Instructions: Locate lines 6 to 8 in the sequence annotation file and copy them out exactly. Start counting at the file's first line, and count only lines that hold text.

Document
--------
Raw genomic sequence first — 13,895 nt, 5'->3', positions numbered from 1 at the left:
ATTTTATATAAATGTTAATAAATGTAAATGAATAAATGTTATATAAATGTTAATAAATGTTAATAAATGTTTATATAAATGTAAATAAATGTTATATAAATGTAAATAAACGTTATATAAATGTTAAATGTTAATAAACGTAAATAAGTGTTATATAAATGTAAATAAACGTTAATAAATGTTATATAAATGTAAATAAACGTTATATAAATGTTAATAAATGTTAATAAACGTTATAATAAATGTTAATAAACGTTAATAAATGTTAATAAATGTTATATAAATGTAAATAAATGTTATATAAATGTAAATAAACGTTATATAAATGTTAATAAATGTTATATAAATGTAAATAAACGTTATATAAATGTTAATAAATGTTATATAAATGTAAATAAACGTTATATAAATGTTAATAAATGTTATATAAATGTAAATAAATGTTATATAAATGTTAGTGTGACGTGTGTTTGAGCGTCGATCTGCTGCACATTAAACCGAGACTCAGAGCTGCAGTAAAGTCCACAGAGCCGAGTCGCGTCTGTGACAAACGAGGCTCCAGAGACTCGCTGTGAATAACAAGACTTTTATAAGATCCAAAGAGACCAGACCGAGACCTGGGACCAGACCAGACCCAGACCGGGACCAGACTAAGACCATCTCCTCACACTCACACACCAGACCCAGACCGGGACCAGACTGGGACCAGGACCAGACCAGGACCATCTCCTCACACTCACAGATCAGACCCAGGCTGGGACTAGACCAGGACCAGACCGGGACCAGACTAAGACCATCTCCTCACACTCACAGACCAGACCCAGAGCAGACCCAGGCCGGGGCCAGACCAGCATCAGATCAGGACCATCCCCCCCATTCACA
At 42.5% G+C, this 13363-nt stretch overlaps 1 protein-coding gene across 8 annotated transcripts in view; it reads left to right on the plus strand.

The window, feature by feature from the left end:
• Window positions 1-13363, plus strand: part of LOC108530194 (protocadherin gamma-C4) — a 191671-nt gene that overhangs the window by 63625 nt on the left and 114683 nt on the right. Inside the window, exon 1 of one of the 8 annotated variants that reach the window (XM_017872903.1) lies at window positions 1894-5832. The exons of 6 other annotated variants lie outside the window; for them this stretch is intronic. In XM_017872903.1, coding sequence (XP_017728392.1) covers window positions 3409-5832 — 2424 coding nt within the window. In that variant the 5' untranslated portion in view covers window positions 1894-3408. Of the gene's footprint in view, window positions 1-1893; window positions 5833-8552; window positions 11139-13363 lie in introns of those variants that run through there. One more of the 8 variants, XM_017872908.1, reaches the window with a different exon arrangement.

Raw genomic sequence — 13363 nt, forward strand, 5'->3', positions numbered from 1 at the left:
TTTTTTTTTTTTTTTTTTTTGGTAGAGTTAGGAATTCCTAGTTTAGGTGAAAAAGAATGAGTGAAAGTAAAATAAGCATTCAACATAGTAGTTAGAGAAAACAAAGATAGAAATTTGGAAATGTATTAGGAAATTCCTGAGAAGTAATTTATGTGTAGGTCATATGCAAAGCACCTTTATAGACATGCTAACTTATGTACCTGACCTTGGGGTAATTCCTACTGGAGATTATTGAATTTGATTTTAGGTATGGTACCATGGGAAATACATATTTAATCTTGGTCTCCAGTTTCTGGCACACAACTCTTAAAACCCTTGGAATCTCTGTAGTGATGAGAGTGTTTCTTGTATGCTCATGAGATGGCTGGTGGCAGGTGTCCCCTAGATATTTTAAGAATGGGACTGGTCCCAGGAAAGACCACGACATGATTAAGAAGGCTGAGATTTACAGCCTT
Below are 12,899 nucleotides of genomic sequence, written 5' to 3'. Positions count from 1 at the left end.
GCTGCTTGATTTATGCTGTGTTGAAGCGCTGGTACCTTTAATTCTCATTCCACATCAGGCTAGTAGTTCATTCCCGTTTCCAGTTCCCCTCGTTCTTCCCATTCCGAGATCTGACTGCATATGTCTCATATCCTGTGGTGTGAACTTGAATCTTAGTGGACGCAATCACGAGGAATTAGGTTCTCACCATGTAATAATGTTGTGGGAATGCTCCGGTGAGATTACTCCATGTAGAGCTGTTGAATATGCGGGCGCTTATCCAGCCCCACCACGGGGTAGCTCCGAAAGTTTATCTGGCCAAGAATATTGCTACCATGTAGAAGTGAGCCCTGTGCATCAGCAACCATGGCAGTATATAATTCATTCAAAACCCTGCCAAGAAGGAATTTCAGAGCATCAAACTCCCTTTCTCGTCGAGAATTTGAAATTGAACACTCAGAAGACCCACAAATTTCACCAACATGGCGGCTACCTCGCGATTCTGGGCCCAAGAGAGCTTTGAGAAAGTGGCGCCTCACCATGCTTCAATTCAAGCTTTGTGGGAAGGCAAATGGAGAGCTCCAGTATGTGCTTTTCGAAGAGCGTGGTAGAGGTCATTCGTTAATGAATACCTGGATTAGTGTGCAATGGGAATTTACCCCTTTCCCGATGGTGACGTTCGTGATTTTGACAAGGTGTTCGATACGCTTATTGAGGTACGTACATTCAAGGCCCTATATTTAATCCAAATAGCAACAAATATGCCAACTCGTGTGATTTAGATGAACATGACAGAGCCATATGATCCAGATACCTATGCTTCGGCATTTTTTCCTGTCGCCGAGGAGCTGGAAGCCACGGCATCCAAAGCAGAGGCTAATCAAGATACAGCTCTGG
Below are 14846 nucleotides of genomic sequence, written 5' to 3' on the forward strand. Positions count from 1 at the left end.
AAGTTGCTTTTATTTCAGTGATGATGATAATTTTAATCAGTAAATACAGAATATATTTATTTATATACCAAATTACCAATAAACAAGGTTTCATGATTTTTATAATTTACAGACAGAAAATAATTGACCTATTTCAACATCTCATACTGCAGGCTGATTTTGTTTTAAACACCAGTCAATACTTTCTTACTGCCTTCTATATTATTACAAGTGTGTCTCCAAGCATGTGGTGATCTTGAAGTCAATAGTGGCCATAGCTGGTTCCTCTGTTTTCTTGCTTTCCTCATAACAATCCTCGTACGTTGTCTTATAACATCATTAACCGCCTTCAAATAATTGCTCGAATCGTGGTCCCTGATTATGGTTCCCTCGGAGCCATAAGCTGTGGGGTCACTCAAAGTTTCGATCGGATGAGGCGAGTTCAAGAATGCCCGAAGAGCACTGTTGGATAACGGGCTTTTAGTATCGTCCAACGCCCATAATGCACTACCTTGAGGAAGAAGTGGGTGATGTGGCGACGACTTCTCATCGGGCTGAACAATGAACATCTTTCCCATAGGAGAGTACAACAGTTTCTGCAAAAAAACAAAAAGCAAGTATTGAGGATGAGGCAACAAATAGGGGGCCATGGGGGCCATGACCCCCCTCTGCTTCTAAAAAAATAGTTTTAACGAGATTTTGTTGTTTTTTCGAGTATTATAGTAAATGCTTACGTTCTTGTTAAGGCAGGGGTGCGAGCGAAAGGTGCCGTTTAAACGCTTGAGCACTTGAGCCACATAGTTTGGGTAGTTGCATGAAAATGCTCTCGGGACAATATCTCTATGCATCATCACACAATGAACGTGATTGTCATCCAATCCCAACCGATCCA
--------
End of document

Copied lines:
Raw genomic sequence — 13363 nt, forward strand, 5'->3', positions numbered from 1 at the left:
TTTTTTTTTTTTTTTTTTTTGGTAGAGTTAGGAATTCCTAGTTTAGGTGAAAAAGAATGAGTGAAAGTAAAATAAGCATTCAACATAGTAGTTAGAGAAAACAAAGATAGAAATTTGGAAATGTATTAGGAAATTCCTGAGAAGTAATTTATGTGTAGGTCATATGCAAAGCACCTTTATAGACATGCTAACTTATGTACCTGACCTTGGGGTAATTCCTACTGGAGATTATTGAATTTGATTTTAGGTATGGTACCATGGGAAATACATATTTAATCTTGGTCTCCAGTTTCTGGCACACAACTCTTAAAACCCTTGGAATCTCTGTAGTGATGAGAGTGTTTCTTGTATGCTCATGAGATGGCTGGTGGCAGGTGTCCCCTAGATATTTTAAGAATGGGACTGGTCCCAGGAAAGACCACGACATGATTAAGAAGGCTGAGATTTACAGCCTT
Below are 12,899 nucleotides of genomic sequence, written 5' to 3'. Positions count from 1 at the left end.